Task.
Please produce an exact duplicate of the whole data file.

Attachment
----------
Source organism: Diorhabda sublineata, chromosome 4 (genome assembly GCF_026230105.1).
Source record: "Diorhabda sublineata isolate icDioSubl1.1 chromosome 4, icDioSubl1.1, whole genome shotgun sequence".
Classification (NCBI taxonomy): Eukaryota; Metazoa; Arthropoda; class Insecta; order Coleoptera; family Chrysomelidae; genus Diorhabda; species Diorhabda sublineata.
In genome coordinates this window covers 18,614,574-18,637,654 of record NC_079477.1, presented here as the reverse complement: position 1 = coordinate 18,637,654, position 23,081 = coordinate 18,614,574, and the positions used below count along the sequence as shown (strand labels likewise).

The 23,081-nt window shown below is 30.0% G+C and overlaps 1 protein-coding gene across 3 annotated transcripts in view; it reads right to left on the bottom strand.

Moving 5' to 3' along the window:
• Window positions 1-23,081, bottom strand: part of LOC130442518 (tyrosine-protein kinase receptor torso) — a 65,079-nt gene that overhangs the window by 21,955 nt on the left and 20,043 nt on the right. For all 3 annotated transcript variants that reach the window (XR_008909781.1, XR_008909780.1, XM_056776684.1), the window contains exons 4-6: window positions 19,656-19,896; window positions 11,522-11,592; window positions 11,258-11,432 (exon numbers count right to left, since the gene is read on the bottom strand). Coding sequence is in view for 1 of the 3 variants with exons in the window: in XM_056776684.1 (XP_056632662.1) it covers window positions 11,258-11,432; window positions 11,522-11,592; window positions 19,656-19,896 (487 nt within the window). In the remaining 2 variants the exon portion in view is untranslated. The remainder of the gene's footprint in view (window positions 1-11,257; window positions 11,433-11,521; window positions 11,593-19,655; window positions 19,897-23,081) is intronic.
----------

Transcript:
Source organism: Diorhabda sublineata, chromosome 4 (genome assembly GCF_026230105.1).
Source record: "Diorhabda sublineata isolate icDioSubl1.1 chromosome 4, icDioSubl1.1, whole genome shotgun sequence".
Classification (NCBI taxonomy): Eukaryota; Metazoa; Arthropoda; class Insecta; order Coleoptera; family Chrysomelidae; genus Diorhabda; species Diorhabda sublineata.
In genome coordinates this window covers 18,614,574-18,637,654 of record NC_079477.1, presented here as the reverse complement: position 1 = coordinate 18,637,654, position 23,081 = coordinate 18,614,574, and the positions used below count along the sequence as shown (strand labels likewise).

The 23,081-nt window shown below is 30.0% G+C and overlaps 1 protein-coding gene across 3 annotated transcripts in view; it reads right to left on the bottom strand.

Moving 5' to 3' along the window:
• Window positions 1-23,081, bottom strand: part of LOC130442518 (tyrosine-protein kinase receptor torso) — a 65,079-nt gene that overhangs the window by 21,955 nt on the left and 20,043 nt on the right. For all 3 annotated transcript variants that reach the window (XR_008909781.1, XR_008909780.1, XM_056776684.1), the window contains exons 4-6: window positions 19,656-19,896; window positions 11,522-11,592; window positions 11,258-11,432 (exon numbers count right to left, since the gene is read on the bottom strand). Coding sequence is in view for 1 of the 3 variants with exons in the window: in XM_056776684.1 (XP_056632662.1) it covers window positions 11,258-11,432; window positions 11,522-11,592; window positions 19,656-19,896 (487 nt within the window). In the remaining 2 variants the exon portion in view is untranslated. The remainder of the gene's footprint in view (window positions 1-11,257; window positions 11,433-11,521; window positions 11,593-19,655; window positions 19,897-23,081) is intronic.